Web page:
Several large historical earthquakes, including the 1531 M7, the 1909 M6.3 and possibly the 1344 M>6, occurred on the LTV, causing significant damage in the Lisbon area. Furthermore, one study4 proposed that the offshore 1755 earthquake actually triggered an onshore rupture on the LTV fault. Thus the return period of magnitude 6 to 7 earthquakes along the LTV could be as short as 150 to 200 years, making Lisbon the highest risk area in Portugal.
Importantly, from a risk assessment perspective, an earthquake of magnitude 6 to 7 close to Lisbon could cause comparable or even greater damage than a stronger shock offshore. For example, the 1531 M7 earthquake produced a higher intensity in Lisbon than the 1969 M7.9 Abyssal earthquake, and similar to the 1755 Lisbon earthquake.
Vulnerability of Lisbon's Building Stock
How prepared is Lisbon's building stock? Typical of many European countries, reinforced concrete is the predominant type of construction in areas of Portugal urbanized in the last few decades, accounting for roughly 50% of the current building inventory. Historic districts and city centers, however, contain masonry structures that may be up to several hundred years old. Portugal's masonry construction, which accounts for some 36% of the building stock, displays a wide range of building techniques and construction quality. A significantly smaller percentage of the building stock—around 12%—is steel construction, mainly consisting of industrial and commercial structures. Finally, there remain traces of traditional timber construction, although the fraction of such buildings is very small.
Masonry buildings in Lisbon exhibit a variety of typologies, ranging from the traditional rubble-stone double-wythe two- or three-story building to the more sophisticated "pombalino" structures, characterized by a braced timber frame with masonry infill. One study5 found that the poor maintenance of aged masonry structures in Portugal—some over 200 years old—may have a significant impact on their vulnerability. Mortar decays over time, and failure to monitor and maintain this bonding layer in masonry walls can increase the building's vulnerability. The conclusion was that the masonry buildings in Lisbon's historic districts might therefore be somewhat more vulnerable than buildings of a similar age in other parts of Europe.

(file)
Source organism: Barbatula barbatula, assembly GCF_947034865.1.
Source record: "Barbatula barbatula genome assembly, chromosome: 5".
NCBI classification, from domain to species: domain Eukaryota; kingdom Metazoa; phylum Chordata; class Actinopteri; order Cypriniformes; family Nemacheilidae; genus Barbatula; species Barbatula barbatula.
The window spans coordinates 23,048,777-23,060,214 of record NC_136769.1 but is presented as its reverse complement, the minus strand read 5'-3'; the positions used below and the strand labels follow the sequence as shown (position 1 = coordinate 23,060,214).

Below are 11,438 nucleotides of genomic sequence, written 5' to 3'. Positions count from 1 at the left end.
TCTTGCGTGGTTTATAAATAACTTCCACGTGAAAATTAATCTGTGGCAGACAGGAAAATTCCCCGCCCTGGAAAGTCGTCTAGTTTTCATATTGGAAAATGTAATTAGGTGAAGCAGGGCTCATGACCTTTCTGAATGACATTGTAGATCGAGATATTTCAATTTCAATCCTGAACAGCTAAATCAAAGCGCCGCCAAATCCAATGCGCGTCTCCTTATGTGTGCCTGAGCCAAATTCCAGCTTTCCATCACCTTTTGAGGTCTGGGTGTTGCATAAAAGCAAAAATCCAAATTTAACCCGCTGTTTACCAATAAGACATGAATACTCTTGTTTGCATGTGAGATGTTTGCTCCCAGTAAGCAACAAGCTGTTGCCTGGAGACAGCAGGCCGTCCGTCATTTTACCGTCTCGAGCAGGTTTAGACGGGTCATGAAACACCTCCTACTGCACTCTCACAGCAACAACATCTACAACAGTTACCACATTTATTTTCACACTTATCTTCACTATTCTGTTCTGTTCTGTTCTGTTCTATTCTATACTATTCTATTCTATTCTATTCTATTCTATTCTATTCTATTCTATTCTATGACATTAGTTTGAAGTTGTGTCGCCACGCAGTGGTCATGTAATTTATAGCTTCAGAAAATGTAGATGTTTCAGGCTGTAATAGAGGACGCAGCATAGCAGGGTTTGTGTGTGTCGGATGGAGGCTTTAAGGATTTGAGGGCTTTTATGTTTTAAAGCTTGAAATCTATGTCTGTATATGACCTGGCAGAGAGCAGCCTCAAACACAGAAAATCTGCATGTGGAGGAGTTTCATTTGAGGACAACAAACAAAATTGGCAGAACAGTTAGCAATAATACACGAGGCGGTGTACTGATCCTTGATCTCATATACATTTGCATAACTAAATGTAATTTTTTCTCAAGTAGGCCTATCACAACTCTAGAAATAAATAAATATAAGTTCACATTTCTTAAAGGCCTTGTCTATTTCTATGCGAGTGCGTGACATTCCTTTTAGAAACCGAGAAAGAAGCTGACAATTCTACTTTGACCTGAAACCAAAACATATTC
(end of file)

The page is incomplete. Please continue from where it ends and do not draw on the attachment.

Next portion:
It should be said, however, that much of Portugal's historic unreinforced masonry construction does not qualify for coverage under typical earthquake policies. After excluding properties considered uninsurable, the predominance of reinforced concrete construction becomes even more pronounced, at 66% of the building stock (Figure 2).
The vulnerability of reinforced concrete is greatly influenced by the building code. While the first seismic provisions in construction guidelines appeared in the literature after the 1755 Lisbon earthquake, they were not widely applied or enforced. Modern building code development was prompted by a strong earthquake in the Lower Tagus Valley in 1909 that devastated the town of Benavente, which resulted in the publication of the first seismic code in 1958.
In 1983 a new code, Regulamento de Seguranca e Accoes para Estruturas de Edificios e Pontes, was published, followed by two other important codes for reinforced and pre-stressed concrete structures and for steel structures. The 1983 code divided Portugal into four seismic zones (Figure 3) according to historical seismicity, and will remain in effect until the transition to the national implementation of Euro Code 8 takes place in full.
The zones were defined by the level of maximum expected peak ground acceleration. Zone A, the region with the highest level of seismic hazard, covers the southwest continental territory, including Lisbon, and several of the Azores islands just east of the Mid-Atlantic Ridge. Zones B, C, and D are located progressively further north along the Iberian Peninsula. Zone D includes the Madeira archipelago and the Flores and Corvo Islands, located on the North American Plate. More recent work carried out at Portugal's Laboratório Nacional de Engenharia Civil has resulted in new seismic loading zones to be implemented in Portugal's national annex to Euro Code 8. Seismic hazard is computed for both inter-plate and intra-plate events and the result is the zone classification shown in Figure 4. Note that for intra-plate, or onshore events like the one contemplated in the next section, Lisbon belongs to Portugal's highest seismic risk zone.
A Modern Day Scenario
The somewhat higher-than-average vulnerability of the building stock, coupled with the high seismic potential of crustal faults in the Lower Tagus Valley, can generate large loss scenarios in the Lisbon area. Indeed, although earthquake risk in Lisbon is perhaps most often associated with a recurrence of an event similar to the 1755 offshore rupture—which AIR estimates would result in ground-up earthquake shake losses of 12 billion Euros6—the stochastic catalog of Version 11.0 of AIR's Mediterranean earthquake model includes several costlier scenarios that originate from the nearer onshore LTV source zone.